Home > opinion > online-views > Collaboration between industry and govt is the need of the hour: Ravi Kant

Auto makers are mounting India’s biggest ever show at the industry’s lowest ever phase.

Paradoxical though it may appear, to my mind, this is what ought to be done. It is at the worst of times that the industry must demonstrate its best to bring consumers back and to induce stakeholders to partner it even as it, on its own, deploys technologies and efficiencies to overcome speed breakers.

How grim the situation is can be gauged from the fact that the medium and heavy commercial segment is down by over 40% compared with two years ago, the passenger car segment is contracting by 10%, for the first time in a decade, and non-performing assets (NPAs) are climbing steeply, especially in the last six months, which foretells of unknowns that still could unfold in the near future. This situation contrasts sharply with other important global markets. China, showing a growth of 14%, has exceeded 22 million vehicles to become the world’s No. 1 market, the US has shown growth of 8%, and Europe and the UK are witnessing green shoots.

Till two years back (fiscal year 2011), the rate of growth of the industry in India was good. The commercial vehicles segment was growing at 27%, passenger vehicles at 29% and two-wheelers at 26%. As is believed, the industry indeed mirrored the economy. The commercial vehicles segment reflected the economy’s health, passenger vehicles showed progression in urban prosperity, and two-wheelers echoed the strength in semi-urban and adjacent habitations. With its forward and backward linkages, the industry positively impacted the Indian economy, in sectors as diverse as oil, steel, non-ferrous metals, rubber, plastic and glass industries. Above all, it created millions of jobs of varying skills, as well as lakhs of entrepreneurs especially through the sale of small commercial vehicles.

It is this virtuous circle which has to be restored. It is well-known that the auto industry is cyclical by nature. The severity of cyclicality varies by segments. For example, heavy trucks, the blood flowing in the arteries of the economy, are heavily cyclical, and can go down by as low as 50% as we have seen and go up by 70%. Being capital-intensive and highly competitive, the industry’s margins, at best of times, is modest and, at worst of times, simply non-existent. This is true of a substantial section of the industry today.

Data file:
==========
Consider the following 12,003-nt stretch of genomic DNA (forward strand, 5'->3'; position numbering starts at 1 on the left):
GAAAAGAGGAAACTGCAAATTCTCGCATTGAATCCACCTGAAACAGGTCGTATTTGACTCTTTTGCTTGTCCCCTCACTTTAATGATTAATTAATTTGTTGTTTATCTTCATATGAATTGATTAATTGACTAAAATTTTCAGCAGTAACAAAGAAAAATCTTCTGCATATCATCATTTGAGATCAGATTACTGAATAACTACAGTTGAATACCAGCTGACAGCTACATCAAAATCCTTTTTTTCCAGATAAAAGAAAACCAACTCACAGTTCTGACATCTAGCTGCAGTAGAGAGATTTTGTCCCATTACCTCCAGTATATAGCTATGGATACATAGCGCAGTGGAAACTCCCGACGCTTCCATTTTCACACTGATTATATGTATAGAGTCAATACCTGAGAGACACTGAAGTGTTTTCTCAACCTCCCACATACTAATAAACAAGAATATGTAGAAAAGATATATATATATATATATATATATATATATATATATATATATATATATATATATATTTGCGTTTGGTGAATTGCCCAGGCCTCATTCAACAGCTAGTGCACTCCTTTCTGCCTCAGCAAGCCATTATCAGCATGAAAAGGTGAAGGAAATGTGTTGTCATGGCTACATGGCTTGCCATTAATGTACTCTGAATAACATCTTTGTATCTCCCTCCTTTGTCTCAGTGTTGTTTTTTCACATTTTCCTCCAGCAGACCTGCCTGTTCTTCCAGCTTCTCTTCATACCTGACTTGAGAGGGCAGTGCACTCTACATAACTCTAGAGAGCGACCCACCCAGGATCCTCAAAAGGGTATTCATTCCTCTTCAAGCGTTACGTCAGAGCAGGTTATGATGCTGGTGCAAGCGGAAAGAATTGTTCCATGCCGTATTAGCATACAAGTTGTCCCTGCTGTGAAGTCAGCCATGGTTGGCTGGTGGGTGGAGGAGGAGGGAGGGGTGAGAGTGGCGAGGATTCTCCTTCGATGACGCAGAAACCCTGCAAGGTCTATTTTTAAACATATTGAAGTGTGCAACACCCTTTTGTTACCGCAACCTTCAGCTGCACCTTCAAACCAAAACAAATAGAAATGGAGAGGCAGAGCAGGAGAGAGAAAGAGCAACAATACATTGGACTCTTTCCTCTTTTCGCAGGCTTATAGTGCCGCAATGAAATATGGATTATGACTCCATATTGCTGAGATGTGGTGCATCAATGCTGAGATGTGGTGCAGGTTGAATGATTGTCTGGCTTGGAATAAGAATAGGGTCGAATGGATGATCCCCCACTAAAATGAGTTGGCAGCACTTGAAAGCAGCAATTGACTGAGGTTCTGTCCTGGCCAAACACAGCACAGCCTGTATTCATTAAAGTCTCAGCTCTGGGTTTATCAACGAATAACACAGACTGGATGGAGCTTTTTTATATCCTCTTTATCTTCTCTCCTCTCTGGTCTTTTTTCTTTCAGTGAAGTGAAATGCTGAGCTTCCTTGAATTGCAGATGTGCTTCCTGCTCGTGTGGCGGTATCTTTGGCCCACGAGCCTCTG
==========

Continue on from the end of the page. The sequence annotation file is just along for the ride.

Governments across the world are acutely aware of the extreme importance and criticality of the industry to the economy. Therefore, they are sensitive to its fluctuating fortunes. It is for this reason that even in the most developed economy of the US, the administration spontaneously rescued the industry by providing substantial incentives in 2008. Criticized then, we all know how that support has now paid out very well paving its recovery. Similarly in China, the support by the government in encouraging vehicle ownership has made it the largest auto market in the world. Similar has been the experience of the pragmatism being demonstrated by European governments.

The government in India, too, has acknowledged the industry’s key role. In fact, the Prime Minister himself released a 10-year Auto Plan 2006-2016, which envisaged that the auto industry will reach the turnover of $145 billion and will generate additional employment for 25 million people. Steps to achieve this were clearly laid down, to be implemented by both the industry as well as the government. It was this partnership approach which led to a quick rebound of the industry from the recession of 2008.

Partnership is once again the need of the hour. Both the industry and the government need to take urgent steps.

The industry must take steps to:

a) reduce its break-even point by cost erosion, by being asset-light and by increasing productivity so as to protect itself from future shocks, as well as to ensure resilient benefits.

b) make increased investments in new variants and products to attract more customers towards more desirable, comfortable and economical vehicles.

c) enhance their resilience by adopting new processes and techniques like scenario planning for long-range alternative futures, disrupter analysis to understand the impact of black swan events and analytics to discover trends and opportunities for present and future benefits.

d) imbue organizations to adopt an outside-in approach and be more customer-centric.

The government should:

a) implement fleet renewal scheme for older vehicles. This will substantially reduce the oil import bill and pollution by replacing more fuel consuming and higher emission vehicles. The scheme can be worked out to be revenue-positive for the government.

b) defreeze all government and defence purchases, and go beyond the Jawaharlal Nehru National Urban Renewal Mission scheme to encourage greater movement of people. Also, strictly enforce the ban on overloading of trucks.

c) heavily incentivize investment in new technologies and R&D efforts.

d) kick-start aggressively nearly stalled road development projects, especially the Pradhan Mantri Gram Sadak Yojana, which can become a true game-changer.

A down cycle is inevitably followed by an up cycle. A general upturn in the economy will fan these efforts to results of higher magnitude. Acted upon in time, the auto industry accounting for nearly 25% of manufacturing sector can become the engine of our economic growth, to fulfil the aspirations of half a billion Indians, under the age of 25. A collaborative effort between the government and the industry can make it happen. Are we ready for it?

Ravi Kant is vice-chairman and former managing director, Tata Motors.

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